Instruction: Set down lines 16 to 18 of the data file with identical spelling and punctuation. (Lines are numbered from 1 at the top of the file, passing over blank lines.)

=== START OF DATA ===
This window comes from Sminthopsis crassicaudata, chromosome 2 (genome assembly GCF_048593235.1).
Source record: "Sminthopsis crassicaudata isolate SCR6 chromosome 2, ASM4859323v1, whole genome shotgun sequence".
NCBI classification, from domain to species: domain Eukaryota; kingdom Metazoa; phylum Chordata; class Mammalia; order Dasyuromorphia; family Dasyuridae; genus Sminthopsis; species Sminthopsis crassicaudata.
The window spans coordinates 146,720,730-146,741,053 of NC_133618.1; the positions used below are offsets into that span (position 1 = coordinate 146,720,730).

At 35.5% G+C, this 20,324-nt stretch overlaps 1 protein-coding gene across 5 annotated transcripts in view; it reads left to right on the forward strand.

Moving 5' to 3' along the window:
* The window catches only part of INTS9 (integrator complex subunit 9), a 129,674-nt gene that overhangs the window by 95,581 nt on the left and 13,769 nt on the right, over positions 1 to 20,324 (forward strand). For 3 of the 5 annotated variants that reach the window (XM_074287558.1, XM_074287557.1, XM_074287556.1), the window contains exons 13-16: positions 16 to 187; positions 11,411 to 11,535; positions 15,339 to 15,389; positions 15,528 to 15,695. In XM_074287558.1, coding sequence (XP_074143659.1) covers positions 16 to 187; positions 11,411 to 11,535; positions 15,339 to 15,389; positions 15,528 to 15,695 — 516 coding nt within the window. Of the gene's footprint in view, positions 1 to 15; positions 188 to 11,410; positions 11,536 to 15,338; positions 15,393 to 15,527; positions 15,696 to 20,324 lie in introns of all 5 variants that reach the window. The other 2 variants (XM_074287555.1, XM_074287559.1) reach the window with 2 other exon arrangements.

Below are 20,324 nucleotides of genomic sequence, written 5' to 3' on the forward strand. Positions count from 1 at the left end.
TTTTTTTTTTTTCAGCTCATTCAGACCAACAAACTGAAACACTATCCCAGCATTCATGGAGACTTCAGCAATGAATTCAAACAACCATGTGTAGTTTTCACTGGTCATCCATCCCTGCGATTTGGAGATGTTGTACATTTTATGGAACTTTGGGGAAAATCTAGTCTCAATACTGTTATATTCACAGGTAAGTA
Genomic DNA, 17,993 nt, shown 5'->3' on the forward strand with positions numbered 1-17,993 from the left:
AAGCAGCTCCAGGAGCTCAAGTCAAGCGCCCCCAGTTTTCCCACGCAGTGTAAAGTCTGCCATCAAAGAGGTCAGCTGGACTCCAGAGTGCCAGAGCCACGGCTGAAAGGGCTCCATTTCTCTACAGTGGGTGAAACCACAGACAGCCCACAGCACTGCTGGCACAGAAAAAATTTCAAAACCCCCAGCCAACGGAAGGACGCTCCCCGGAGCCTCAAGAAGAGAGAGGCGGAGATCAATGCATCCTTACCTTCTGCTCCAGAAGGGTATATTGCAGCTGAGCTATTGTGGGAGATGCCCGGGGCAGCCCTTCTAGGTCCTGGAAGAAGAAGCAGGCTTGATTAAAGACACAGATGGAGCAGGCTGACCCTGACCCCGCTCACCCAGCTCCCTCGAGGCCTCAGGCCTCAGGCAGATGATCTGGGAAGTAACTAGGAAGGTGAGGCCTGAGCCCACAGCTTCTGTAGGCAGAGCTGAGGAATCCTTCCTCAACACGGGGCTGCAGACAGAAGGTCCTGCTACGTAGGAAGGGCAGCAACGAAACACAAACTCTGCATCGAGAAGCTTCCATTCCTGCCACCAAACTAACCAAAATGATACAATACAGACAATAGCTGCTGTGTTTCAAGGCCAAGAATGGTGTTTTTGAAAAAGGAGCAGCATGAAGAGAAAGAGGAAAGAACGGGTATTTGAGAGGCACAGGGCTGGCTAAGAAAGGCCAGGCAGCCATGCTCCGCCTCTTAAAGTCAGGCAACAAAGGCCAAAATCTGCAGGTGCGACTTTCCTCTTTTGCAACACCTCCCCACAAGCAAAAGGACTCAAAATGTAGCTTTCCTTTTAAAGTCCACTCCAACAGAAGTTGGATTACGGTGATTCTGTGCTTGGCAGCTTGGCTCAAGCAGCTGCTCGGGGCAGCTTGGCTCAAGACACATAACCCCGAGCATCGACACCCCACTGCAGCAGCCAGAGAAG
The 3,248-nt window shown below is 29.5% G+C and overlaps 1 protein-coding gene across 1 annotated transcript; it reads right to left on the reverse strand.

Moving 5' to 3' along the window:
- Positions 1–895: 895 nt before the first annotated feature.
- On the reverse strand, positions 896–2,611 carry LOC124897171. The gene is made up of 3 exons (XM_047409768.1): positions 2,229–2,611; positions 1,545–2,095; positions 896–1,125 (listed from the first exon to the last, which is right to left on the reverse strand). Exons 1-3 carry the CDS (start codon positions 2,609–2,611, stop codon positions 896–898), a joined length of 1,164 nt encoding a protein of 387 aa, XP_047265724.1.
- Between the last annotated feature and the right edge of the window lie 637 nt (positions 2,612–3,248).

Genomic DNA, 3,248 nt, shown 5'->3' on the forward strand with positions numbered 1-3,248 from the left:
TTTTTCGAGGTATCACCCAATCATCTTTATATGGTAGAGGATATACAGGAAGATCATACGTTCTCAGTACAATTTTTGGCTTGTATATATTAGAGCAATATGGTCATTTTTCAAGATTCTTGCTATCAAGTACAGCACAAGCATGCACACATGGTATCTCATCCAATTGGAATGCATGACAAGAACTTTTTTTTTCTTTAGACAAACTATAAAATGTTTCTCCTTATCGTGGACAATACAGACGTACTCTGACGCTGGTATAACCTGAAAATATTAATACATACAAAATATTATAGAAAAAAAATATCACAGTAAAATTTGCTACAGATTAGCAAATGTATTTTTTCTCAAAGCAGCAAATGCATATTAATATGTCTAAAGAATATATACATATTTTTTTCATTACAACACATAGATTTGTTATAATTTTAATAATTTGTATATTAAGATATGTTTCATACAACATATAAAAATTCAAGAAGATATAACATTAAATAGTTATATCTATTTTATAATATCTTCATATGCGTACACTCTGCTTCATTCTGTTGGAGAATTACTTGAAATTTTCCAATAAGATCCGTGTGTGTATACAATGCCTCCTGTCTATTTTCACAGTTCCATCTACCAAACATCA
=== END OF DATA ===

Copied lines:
- Between the last annotated feature and the right edge of the window lie 637 nt (positions 2,612–3,248).

Genomic DNA, 3,248 nt, shown 5'->3' on the forward strand with positions numbered 1-3,248 from the left:
TTTTTCGAGGTATCACCCAATCATCTTTATATGGTAGAGGATATACAGGAAGATCATACGTTCTCAGTACAATTTTTGGCTTGTATATATTAGAGCAATATGGTCATTTTTCAAGATTCTTGCTATCAAGTACAGCACAAGCATGCACACATGGTATCTCATCCAATTGGAATGCATGACAAGAACTTTTTTTTTCTTTAGACAAACTATAAAATGTTTCTCCTTATCGTGGACAATACAGACGTACTCTGACGCTGGTATAACCTGAAAATATTAATACATACAAAATATTATAGAAAAAAAATATCACAGTAAAATTTGCTACAGATTAGCAAATGTATTTTTTCTCAAAGCAGCAAATGCATATTAATATGTCTAAAGAATATATACATATTTTTTTCATTACAACACATAGATTTGTTATAATTTTAATAATTTGTATATTAAGATATGTTTCATACAACATATAAAAATTCAAGAAGATATAACATTAAATAGTTATATCTATTTTATAATATCTTCATATGCGTACACTCTGCTTCATTCTGTTGGAGAATTACTTGAAATTTTCCAATAAGATCCGTGTGTGTATACAATGCCTCCTGTCTATTTTCACAGTTCCATCTACCAAACATCA